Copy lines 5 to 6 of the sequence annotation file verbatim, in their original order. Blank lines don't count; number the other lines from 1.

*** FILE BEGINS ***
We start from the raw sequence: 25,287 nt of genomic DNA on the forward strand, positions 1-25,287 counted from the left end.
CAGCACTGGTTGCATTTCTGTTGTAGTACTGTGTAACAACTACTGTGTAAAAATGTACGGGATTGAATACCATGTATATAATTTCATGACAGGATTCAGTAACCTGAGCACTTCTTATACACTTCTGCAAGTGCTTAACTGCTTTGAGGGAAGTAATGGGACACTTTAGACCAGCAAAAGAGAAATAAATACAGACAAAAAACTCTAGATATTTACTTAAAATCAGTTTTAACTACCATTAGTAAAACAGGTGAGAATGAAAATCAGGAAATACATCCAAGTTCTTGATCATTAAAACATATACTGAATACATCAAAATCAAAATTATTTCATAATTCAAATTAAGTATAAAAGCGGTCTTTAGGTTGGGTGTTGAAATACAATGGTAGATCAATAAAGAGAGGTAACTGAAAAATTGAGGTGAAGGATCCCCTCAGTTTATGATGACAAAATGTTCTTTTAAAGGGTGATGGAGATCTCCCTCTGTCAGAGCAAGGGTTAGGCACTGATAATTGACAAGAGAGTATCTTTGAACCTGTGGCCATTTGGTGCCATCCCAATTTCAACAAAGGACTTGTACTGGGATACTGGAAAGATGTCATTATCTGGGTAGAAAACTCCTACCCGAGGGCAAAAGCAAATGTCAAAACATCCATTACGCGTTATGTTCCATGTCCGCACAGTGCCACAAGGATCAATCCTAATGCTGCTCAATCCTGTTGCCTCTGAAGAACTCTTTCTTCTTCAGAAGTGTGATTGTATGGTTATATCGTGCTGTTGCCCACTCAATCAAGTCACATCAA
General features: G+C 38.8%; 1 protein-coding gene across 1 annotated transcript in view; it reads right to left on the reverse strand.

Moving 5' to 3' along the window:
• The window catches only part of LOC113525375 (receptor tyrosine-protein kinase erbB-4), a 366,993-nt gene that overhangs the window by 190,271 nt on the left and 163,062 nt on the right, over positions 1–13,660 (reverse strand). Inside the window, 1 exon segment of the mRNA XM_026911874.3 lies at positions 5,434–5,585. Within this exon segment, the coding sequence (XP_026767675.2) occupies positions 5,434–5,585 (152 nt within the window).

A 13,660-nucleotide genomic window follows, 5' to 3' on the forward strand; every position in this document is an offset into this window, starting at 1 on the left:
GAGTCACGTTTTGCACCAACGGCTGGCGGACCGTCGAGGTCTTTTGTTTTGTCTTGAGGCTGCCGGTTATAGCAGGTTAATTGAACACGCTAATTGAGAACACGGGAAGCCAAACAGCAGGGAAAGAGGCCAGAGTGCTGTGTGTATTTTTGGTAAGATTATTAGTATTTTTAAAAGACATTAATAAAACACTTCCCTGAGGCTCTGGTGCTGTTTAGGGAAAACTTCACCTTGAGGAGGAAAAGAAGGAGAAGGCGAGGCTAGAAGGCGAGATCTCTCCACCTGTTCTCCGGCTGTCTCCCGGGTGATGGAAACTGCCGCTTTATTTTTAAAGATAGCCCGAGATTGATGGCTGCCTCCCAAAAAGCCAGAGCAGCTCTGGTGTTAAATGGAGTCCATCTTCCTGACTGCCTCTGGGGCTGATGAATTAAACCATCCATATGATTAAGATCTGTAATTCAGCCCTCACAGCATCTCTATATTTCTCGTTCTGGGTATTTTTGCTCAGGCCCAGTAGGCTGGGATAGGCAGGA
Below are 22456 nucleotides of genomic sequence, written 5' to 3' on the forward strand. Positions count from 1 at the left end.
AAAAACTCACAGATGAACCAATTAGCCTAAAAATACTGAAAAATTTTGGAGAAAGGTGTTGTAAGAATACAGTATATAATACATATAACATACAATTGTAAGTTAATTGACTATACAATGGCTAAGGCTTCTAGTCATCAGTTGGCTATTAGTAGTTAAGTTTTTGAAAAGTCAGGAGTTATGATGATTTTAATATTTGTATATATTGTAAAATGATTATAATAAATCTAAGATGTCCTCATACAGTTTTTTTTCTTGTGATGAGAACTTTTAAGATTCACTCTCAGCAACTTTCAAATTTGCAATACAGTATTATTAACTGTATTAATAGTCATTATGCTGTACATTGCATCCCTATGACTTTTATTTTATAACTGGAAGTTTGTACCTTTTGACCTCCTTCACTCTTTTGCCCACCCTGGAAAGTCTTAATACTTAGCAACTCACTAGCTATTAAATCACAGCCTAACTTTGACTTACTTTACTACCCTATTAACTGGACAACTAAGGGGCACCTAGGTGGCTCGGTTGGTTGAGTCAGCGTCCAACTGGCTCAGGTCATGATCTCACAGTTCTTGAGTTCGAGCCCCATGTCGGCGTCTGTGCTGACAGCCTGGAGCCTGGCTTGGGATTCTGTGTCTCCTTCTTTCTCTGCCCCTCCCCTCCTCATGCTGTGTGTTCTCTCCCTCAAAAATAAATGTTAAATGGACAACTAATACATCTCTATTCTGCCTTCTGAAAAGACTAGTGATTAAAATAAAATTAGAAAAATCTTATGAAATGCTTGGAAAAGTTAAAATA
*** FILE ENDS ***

• The window catches only part of LOC113525375 (receptor tyrosine-protein kinase erbB-4), a 366,993-nt gene that overhangs the window by 190,271 nt on the left and 163,062 nt on the right, over positions 1–13,660 (reverse strand). Inside the window, 1 exon segment of the mRNA XM_026911874.3 lies at positions 5,434–5,585. Within this exon segment, the coding sequence (XP_026767675.2) occupies positions 5,434–5,585 (152 nt within the window).

A 13,660-nucleotide genomic window follows, 5' to 3' on the forward strand; every position in this document is an offset into this window, starting at 1 on the left: